By Barbara Trainin Blank @traininblank
Arguably the newest performing-arts group in the County came into existence last June and is presenting its debut show.
The Free Theatre, a Bethesda-based group, defines itself as “by students for students.”
Free Theatre was the handiwork of 11 students – now either high-school seniors or rising seniors – who knew each other via various theatrical productions.
“The DMV area may be very large, but the theater community is very small,” said Devin Lucas, a senior at St. Andrews who was one of the 11 founding members and is now general manager. “We saw a need for students who wanted to go through every aspect of making theater – not just acting – to come together without having to pay fees.”
Classes and performing opportunities are tuition-free, as part of the group’s emphasis on increasing accessibility for young people.
Free Theatre has 501(c)(3) nonprofit status, and supports itself via donations and ticket sales.
With the original 11 as well as several other students who auditioned now on board, Free Theatre has pulled together a cast of 40 for their first production, “Mamma Mia!”
“Mamma Mia!” is a jukebox musical written by British playwright Catherine Johnson, based on the songs of ABBA – composed by Benny Andersson and Björn Ulvaeus, former members of the band. It was the ninth longest-running show in Broadway history.
“We looked at a lot of different shows, and chose ‘Mamma Mia!’ because it’s ensemble-heavy,” Lucas said. “Everyone has a lot to do.”
“It’s also very popular and very high-energy,” she added.
Despite the youth orientation, there are “some adults in the room,” laughed Marci Shegogue, music director.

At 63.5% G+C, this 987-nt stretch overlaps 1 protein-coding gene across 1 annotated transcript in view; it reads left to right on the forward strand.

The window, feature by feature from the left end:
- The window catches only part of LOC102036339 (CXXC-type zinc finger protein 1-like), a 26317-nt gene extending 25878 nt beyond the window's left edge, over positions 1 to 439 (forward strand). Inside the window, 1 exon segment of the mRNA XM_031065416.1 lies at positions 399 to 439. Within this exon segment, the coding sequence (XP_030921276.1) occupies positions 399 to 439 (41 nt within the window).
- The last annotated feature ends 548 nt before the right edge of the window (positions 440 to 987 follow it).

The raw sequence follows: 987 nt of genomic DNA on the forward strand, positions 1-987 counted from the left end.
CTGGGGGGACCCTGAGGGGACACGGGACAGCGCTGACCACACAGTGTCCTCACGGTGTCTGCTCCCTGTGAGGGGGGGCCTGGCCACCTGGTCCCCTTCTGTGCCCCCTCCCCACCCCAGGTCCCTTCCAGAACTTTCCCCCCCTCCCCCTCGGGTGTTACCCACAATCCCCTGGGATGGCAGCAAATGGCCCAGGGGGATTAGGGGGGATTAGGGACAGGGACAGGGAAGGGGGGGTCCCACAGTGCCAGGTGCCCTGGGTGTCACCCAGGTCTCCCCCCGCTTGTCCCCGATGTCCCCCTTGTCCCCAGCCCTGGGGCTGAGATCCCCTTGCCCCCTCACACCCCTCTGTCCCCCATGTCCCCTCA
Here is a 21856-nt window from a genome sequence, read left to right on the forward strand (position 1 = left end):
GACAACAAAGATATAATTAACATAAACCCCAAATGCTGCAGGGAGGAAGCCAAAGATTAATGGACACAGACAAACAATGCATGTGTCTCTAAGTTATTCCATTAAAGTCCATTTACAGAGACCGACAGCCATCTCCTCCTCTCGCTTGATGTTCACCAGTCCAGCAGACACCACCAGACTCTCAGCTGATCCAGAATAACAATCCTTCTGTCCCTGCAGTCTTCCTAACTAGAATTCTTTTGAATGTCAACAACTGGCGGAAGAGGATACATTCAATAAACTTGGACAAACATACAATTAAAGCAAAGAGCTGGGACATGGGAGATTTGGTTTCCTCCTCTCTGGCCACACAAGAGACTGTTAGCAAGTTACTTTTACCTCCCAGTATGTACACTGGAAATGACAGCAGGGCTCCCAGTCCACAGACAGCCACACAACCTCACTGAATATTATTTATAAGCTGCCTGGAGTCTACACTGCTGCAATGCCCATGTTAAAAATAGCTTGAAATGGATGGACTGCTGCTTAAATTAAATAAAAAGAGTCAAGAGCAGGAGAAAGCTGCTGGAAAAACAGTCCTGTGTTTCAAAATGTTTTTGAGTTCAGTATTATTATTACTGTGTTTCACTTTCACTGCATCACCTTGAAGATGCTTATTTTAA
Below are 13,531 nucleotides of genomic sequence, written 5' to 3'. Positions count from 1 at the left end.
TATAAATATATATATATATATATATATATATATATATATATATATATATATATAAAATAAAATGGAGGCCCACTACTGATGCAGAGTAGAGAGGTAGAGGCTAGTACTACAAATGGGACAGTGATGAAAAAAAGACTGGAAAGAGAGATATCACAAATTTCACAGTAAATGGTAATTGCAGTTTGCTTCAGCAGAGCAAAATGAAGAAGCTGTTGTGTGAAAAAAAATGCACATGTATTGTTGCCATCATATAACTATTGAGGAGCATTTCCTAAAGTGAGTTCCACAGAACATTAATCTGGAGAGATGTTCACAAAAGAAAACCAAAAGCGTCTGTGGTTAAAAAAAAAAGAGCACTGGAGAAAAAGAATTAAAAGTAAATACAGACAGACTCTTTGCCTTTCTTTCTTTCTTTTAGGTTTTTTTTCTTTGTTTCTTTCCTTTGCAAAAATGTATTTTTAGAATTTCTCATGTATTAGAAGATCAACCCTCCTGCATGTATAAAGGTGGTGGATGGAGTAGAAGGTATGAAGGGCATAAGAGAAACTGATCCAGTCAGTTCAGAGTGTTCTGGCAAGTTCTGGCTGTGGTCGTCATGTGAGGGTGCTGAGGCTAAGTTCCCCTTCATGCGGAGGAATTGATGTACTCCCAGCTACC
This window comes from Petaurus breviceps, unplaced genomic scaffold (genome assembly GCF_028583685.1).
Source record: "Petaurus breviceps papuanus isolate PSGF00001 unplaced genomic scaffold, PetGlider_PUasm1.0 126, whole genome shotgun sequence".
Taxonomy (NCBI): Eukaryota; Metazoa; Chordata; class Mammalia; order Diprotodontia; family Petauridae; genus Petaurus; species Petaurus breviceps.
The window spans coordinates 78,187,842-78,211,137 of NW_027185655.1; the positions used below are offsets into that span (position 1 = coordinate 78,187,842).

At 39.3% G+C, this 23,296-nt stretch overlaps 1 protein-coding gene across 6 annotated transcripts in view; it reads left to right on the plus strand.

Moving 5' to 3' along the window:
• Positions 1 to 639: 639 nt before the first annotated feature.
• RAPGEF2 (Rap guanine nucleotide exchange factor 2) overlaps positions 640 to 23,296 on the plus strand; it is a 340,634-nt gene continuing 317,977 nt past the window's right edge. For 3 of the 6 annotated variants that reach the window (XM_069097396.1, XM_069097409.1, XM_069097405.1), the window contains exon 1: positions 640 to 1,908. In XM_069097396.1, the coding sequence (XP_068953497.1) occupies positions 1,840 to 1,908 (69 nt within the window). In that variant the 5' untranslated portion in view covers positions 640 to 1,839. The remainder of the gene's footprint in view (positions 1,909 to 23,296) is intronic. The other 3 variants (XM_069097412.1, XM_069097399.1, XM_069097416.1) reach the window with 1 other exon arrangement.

Even the adults have student interns.
“Retaining our autonomy is one of our principles,” said Lucas. “So, we have various student apprentices – for example, for costumes and props.”
One of those is music apprentice Anna Nowalk, a senior at Washington-Lee High School who assists Shegogue.
“I’ve been in choirs for a long time, have worked with many directors, and have been in musicals,” said Nowalk. “I took piano for several years.”
Like other students who auditioned for the company, Nowalk filled out a form about her interests and what other roles she’d like to play. Music was a natural.
She takes notes for Shegogue during rehearsals and sometimes leads vocals.
There’s no discomfort being both an actor in a production and having a “supervisory” role, since “everyone in the shows plays multiple roles,” she said.
“I’ve gotten more comfortable leading people musically, and have less of a need to avoid eye contact,” Nowalk said.
The music apprentice regrets that this will be her first and last show at Free Theatre. She’s graduating, but also had committed to another production during the same time framework as the next show. It will be “In the Heights,” Lin-Manuel Miranda’s inaugural show, in late May.
Students are running things, but Lucas admitted it’s hard playing an adult with a daughter older than she is.
Lucas is Donna, the role Meryl Streep had in the movie version of “Mamma Mia!”
“Donna is very independent and ambitious, very smart, and she loves her daughter dearly,” said Lucas.
Ticket prices are $25, but, Lucas said, the theater group is withholding a portion of tickets for those who may not be able to afford the full price. Those needing assistance can speak with Shegogue confidentially.
Another component is community involvement. The group will go caroling, for example, as well as collect food and toiletries for people with HIV and other life-threatening illnesses.
The “Mamma Mia!” performances will take place Dec.14 and 15 at the Silver Spring Black Box Theatre, 8641 Colesville Road, in downtown Silver Spring. Two performances were sold out at deadline time, so check out the status of the other performances. For information, visit thefreetheatre.brownpapertickets.com.